The Nabucco Alternative

THE NABUCCO ALTERNATIVE
Nick Iliev

Sofia Echo
Jan 16 2009
Bulgaria

How real are Europe’s hopes for natural gas diversification?

SIGNING UP: The contract with the sixth company joining the Nabucco gas
pipeline project, Germany’s RWE Group was signed on February 5 2008
in Austria. Five companies that are already part of the Nabucco Gas
Pipeline International have now accepted a sixth partner, who will have
an equal stake in the pipeline. The other members of the consortium
are Turkey’s Botas, Bulgaria’s Bulgargaz, Transgaz of Romania,
Hungary’s Mo and Austria’s OMV Gas. Signatures under the document put,
starting right, Bulgaria’s Economy and Energy Minister Petar Dimitrov,
Turkish Energy Minister Hilmi Guler, Austrian Economy and Labour
Minister Martin Bartenstein, Romanian Economy and Finance Minister
Varujan Vosganian, Hungarian State Secretary Gabor Diossy. Photo:
ReutersPlans for gas diversification, backed by Europe and by the
United States, are, theoretically at least, the only way to ensure
constant, reliable and cheaper energy supply for the continent and
Bulgaria in particular. Europe wants to reduce its dependence on the
140bcm (billion cubic metres) of gas it currently receives from Russia.

The idea is to build a new pipeline, which is not controlled by
Gazprom, the Russian monopolistic company that already controls 145
000km of gas delivery systems. The new pipeline would be built on
the strategic stretch between Russia and Iran, the two countries with
the world’s largest reserves of gas, to central Europe. "If we have
a dominant company like Gazprom trying to influence all inroads of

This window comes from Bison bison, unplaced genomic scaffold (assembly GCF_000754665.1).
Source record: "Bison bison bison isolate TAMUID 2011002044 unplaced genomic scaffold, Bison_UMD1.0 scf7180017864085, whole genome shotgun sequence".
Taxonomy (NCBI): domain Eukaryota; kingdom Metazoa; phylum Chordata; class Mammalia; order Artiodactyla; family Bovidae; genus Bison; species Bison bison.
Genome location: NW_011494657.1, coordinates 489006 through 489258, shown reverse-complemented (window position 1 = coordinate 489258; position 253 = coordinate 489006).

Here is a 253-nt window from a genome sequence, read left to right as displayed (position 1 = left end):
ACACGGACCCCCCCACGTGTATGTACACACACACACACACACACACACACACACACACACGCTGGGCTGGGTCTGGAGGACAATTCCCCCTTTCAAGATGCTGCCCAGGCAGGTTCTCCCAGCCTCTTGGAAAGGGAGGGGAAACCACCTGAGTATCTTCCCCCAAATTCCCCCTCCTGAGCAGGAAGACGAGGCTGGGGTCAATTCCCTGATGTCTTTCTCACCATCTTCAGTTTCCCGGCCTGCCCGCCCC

gas to Europe, we need to develop an alternative to the supply of gas
from Russia," says a senior European Commission official involved in
energy policy. Given the worsening fallout from the Russia-Ukraine
dispute, as well as the impact of last August’s Russia-Georgia war
on Caspian energy security, the Europeans are trying to accelerate
the Nabucco plans.

"We have good reason to believe that Nabucco will fly," says Reinhard
Mitschek, executive manager of the Nabucco consortium as quoted by
the Guardian.

The Nabucco pipeline project, however, appears fundamentally flawed
from the outset. "This is an attempt at reverse engineering in
pipeline development," said a senior industry source. The worry
is that before countries commit themselves to ivesting billions in
building a complex pipeline network and installation, they have to
find the resources first, or in this particular case – the gas –
and then build the pipeline. With Nabucco it is the other way around.

Pierre Noel, an energy analyst at the European Council on Foreign
Relations, claims that the concept is flawed because it is ludicrous
to imagine that once you build a pipeline over a land that has little
or no resources, the gas will start to flow. Yet this appears to be
what Brussels is counting on – the one feasible alternative route of
gas diversification that will save Europe from the monopoly of Gazprom
and the new potent Russia that has been using its vast supplies of
energy as a means of policy making.

Nabucco was originally planned to transport natural gas from Turkey
to Austria, via Bulgaria, Romania, and Hungary, running from Erzurum